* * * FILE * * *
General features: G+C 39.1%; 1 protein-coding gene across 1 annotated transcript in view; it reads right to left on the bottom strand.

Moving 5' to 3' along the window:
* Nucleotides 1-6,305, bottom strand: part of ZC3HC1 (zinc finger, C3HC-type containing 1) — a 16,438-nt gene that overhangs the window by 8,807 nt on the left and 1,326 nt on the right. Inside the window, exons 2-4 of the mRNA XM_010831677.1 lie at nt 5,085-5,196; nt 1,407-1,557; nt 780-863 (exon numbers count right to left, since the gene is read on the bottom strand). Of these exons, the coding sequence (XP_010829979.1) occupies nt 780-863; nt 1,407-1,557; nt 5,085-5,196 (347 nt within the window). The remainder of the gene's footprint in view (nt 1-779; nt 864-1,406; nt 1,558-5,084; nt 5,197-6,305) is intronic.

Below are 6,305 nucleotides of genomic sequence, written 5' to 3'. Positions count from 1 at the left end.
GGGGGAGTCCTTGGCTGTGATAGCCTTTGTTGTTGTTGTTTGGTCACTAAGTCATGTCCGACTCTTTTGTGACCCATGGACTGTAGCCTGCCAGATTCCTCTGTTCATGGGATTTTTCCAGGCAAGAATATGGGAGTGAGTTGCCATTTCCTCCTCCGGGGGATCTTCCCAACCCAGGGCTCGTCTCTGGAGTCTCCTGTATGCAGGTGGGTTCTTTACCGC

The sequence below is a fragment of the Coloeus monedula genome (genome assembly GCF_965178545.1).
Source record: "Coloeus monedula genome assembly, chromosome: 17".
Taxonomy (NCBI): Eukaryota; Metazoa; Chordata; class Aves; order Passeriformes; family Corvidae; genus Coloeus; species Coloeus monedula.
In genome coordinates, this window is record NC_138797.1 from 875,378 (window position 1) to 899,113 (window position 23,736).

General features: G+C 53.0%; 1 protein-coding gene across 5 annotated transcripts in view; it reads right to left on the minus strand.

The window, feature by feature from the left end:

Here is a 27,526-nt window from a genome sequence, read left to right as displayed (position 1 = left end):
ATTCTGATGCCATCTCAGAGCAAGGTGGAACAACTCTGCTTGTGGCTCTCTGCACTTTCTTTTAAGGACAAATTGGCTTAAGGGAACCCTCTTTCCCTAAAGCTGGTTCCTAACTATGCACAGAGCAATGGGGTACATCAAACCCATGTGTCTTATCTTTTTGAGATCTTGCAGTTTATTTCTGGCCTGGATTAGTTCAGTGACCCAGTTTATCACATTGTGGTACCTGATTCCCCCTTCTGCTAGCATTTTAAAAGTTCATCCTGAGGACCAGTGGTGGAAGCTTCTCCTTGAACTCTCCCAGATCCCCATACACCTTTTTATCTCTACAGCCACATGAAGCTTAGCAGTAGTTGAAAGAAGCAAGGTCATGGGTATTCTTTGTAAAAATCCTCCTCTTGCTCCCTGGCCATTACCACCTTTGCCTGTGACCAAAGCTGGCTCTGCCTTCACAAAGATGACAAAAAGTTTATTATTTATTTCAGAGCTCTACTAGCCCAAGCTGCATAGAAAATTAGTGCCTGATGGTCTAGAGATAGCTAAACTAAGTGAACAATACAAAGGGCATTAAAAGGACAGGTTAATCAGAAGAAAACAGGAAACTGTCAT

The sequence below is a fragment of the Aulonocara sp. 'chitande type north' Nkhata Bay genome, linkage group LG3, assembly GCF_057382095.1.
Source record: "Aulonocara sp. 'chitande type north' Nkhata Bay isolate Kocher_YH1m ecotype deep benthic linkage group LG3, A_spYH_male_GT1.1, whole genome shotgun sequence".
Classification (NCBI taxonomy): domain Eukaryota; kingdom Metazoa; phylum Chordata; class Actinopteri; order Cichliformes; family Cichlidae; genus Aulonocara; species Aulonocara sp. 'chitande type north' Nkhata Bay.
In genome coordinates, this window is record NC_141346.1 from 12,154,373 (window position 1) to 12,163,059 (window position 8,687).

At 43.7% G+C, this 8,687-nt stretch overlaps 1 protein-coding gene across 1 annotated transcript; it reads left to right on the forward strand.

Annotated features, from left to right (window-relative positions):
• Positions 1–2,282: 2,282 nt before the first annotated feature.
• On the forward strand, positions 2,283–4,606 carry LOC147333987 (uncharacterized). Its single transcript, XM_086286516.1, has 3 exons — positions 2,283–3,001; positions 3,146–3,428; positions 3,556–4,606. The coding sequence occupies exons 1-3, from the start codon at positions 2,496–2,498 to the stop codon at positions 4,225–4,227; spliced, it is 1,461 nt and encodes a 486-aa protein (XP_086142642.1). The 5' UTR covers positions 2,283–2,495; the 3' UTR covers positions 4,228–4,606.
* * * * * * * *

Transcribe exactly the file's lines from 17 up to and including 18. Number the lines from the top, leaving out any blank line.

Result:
In genome coordinates, this window is record NC_141346.1 from 12,154,373 (window position 1) to 12,163,059 (window position 8,687).

At 43.7% G+C, this 8,687-nt stretch overlaps 1 protein-coding gene across 1 annotated transcript; it reads left to right on the forward strand.